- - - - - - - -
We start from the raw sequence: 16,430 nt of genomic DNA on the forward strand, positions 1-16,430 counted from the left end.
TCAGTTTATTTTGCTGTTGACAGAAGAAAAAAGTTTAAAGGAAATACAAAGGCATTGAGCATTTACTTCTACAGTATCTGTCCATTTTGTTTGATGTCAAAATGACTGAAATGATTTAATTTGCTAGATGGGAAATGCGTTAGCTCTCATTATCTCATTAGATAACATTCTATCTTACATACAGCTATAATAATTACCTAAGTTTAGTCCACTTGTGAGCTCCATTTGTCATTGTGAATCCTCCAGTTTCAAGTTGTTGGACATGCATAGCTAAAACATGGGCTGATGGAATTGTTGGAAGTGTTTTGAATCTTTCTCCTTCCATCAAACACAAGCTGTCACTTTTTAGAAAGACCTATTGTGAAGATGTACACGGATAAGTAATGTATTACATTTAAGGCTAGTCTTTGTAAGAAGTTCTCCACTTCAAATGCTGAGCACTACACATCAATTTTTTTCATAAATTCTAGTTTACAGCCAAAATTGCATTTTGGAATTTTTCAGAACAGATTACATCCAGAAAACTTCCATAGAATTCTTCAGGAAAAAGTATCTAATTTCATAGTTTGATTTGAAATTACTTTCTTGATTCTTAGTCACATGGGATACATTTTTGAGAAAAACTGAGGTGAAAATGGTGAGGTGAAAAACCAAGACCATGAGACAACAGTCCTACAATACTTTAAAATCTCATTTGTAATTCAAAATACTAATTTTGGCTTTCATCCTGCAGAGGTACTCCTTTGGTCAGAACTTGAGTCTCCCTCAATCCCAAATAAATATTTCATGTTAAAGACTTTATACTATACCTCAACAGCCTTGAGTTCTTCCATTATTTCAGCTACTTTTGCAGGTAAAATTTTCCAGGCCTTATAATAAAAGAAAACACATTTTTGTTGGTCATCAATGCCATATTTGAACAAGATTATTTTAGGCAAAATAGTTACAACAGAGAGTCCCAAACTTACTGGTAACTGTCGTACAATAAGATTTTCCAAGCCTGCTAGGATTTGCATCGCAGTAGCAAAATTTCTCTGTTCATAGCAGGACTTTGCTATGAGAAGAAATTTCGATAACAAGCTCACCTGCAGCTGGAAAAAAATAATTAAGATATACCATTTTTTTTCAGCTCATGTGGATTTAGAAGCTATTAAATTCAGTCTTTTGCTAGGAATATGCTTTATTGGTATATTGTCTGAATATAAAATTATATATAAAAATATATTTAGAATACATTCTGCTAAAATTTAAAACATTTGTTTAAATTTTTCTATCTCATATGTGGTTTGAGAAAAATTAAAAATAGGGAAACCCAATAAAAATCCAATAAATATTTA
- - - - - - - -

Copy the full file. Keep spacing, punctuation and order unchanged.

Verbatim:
We start from the raw sequence: 16,430 nt of genomic DNA on the forward strand, positions 1-16,430 counted from the left end.
TCAGTTTATTTTGCTGTTGACAGAAGAAAAAAGTTTAAAGGAAATACAAAGGCATTGAGCATTTACTTCTACAGTATCTGTCCATTTTGTTTGATGTCAAAATGACTGAAATGATTTAATTTGCTAGATGGGAAATGCGTTAGCTCTCATTATCTCATTAGATAACATTCTATCTTACATACAGCTATAATAATTACCTAAGTTTAGTCCACTTGTGAGCTCCATTTGTCATTGTGAATCCTCCAGTTTCAAGTTGTTGGACATGCATAGCTAAAACATGGGCTGATGGAATTGTTGGAAGTGTTTTGAATCTTTCTCCTTCCATCAAACACAAGCTGTCACTTTTTAGAAAGACCTATTGTGAAGATGTACACGGATAAGTAATGTATTACATTTAAGGCTAGTCTTTGTAAGAAGTTCTCCACTTCAAATGCTGAGCACTACACATCAATTTTTTTCATAAATTCTAGTTTACAGCCAAAATTGCATTTTGGAATTTTTCAGAACAGATTACATCCAGAAAACTTCCATAGAATTCTTCAGGAAAAAGTATCTAATTTCATAGTTTGATTTGAAATTACTTTCTTGATTCTTAGTCACATGGGATACATTTTTGAGAAAAACTGAGGTGAAAATGGTGAGGTGAAAAACCAAGACCATGAGACAACAGTCCTACAATACTTTAAAATCTCATTTGTAATTCAAAATACTAATTTTGGCTTTCATCCTGCAGAGGTACTCCTTTGGTCAGAACTTGAGTCTCCCTCAATCCCAAATAAATATTTCATGTTAAAGACTTTATACTATACCTCAACAGCCTTGAGTTCTTCCATTATTTCAGCTACTTTTGCAGGTAAAATTTTCCAGGCCTTATAATAAAAGAAAACACATTTTTGTTGGTCATCAATGCCATATTTGAACAAGATTATTTTAGGCAAAATAGTTACAACAGAGAGTCCCAAACTTACTGGTAACTGTCGTACAATAAGATTTTCCAAGCCTGCTAGGATTTGCATCGCAGTAGCAAAATTTCTCTGTTCATAGCAGGACTTTGCTATGAGAAGAAATTTCGATAACAAGCTCACCTGCAGCTGGAAAAAAATAATTAAGATATACCATTTTTTTTCAGCTCATGTGGATTTAGAAGCTATTAAATTCAGTCTTTTGCTAGGAATATGCTTTATTGGTATATTGTCTGAATATAAAATTATATATAAAAATATATTTAGAATACATTCTGCTAAAATTTAAAACATTTGTTTAAATTTTTCTATCTCATATGTGGTTTGAGAAAAATTAAAAATAGGGAAACCCAATAAAAATCCAATAAATATTTA